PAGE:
I got my transition area set up exactly the way I wanted and then had to move it because it was on the wrong side of my bike. While I was making the move, an announcement came over loudspeaker music (not that I minded the interruption of the 3rd playing of Smashmouth’s “Rockstar” in 7 minutes–holy god race organizers, can you update the soundtracks already? Not just WTC–EVERY RACE ORGANIZER EVERYWHERE!) that the race would not be wet suit legal, but that those who chose to wear a wet-suit would have the option of starting in the last wave at 7:45. I had no plan to swim open water without the wet suit so it really was a no-brainer. With about two and half hours to kill, my family chose to go back bed for a while. I nervously paced around for the rest of the morning. I met some nice people, ran into a friend/parent from my kids’ swim team, drank some coffee and even layed down in the grass for a bit.
After a time, I found myself in the appropriate starting coral and nervously began putting on my wet-suit. I made my way into the water at which point my nerves seemed to cool quite a bit. I was one of the first people in the water and despite knowing I would be passed and swam over, I took a position pretty close to the starting pylon.
The horn went off at exactly 7:45 and I calmly hit start on my Garmin and took a few strokes and THEN panic hit. I didn’t seem to making any progress, I couldn’t keep my face in the cold(ish) water, people were touching me…didn’t they know I’m an extreme introvert and don’t really like people!!!! It was about 100m from the start to the Mill Ave bridges, at this point I thought very hard about swimming to the side of the canal, climbing up the embankment and disappearing into the crowd (inconspicuously as I would have been in goggles, wet-suit and bright orange swim cap)
After about 200m I got myself under control. The course marking pylons began to come a little faster, and I got a little more confident. I ended up doing about an even mix of breast and freestyle which wasn’t my plan, but even during the swim I was able to chalk that up to inexperience with sighting and something to work on for next race. With all the limitations the swim went surprisingly well. I don’t mind admitting it was not fast, but it did get done.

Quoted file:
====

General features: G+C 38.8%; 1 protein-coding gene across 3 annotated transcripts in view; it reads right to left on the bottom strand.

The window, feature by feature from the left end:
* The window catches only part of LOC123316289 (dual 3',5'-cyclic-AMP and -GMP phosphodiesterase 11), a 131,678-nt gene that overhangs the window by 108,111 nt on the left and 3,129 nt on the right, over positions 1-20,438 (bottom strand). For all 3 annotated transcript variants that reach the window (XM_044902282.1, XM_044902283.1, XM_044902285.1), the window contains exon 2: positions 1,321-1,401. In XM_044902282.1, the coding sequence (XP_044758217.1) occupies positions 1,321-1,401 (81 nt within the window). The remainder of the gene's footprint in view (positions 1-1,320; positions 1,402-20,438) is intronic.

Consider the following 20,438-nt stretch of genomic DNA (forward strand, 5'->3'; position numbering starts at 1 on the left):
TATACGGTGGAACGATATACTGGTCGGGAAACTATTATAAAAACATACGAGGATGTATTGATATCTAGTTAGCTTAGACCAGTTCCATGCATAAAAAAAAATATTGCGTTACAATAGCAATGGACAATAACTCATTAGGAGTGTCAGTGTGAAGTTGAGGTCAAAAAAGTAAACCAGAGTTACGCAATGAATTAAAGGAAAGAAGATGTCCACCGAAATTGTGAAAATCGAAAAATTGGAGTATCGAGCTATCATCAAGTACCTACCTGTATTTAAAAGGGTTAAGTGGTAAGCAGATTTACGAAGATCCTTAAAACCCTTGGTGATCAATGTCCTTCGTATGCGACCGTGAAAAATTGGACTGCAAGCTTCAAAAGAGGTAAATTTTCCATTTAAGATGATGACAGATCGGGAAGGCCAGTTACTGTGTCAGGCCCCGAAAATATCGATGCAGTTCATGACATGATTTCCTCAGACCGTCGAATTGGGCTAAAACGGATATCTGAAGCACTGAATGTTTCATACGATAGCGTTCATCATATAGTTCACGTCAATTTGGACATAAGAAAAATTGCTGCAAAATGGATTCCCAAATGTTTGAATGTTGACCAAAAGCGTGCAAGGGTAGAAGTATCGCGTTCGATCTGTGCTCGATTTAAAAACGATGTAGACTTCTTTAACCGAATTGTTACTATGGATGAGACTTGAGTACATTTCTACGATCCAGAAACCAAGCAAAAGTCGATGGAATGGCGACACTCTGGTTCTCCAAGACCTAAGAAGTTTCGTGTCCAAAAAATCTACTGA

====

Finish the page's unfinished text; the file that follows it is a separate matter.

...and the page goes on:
I ran into the exit chute and saw my wife and family cheering me on–maybe even a little teared up. I had a quick mental chuckle that “new dad” would have to wait for my demise when I take up wing-suiting (lol, loser). It was very sweet to see them there and as much as I told them that I didn’t want them to waste their day waiting around the transitions, it really gave me a boost.
T1 was very smooth but slow and I made it out of the chute and started the ride. The first of three laps went amazingly well. I looked down at my watch and kept seeing 17mph, my butt felt good, my feet felt nice, my legs were spinning nicely at my planned 85 cadence and all seemed right with the world. Despite being advertised as a flat course, the last six miles of the 18.5 mile lap was pretty hilly, especially because I wasn’t expecting it but I chugged through lap 1 just fine.
It was on lap two that I started to get some severe hot spots on my feet. I cranked along as best I could but I noticed that I was not passing anyone anymore and in fact, several people I had passed earlier were now catching up to me. I tried mixing up my pedal stroke a bit but by about mile 30 I had huge blisters on the bottom and sides of my feet. I actually stopped and rode with my feet outside of shoes for the rest of the second lap and a good portion of the third. My quads also started burning at this point and passing the transition area to start the third lap was a tough decision, but I pressed on. Having started in the last wave of the day and with most people already on the run (or even finishing) the last lap was quite lonely but I kept ticking off mental check points and ultimately rode into T2. No matter the outcome of the rest of the day, 1.2 miles in the water and 56 miles on two wheels were complete.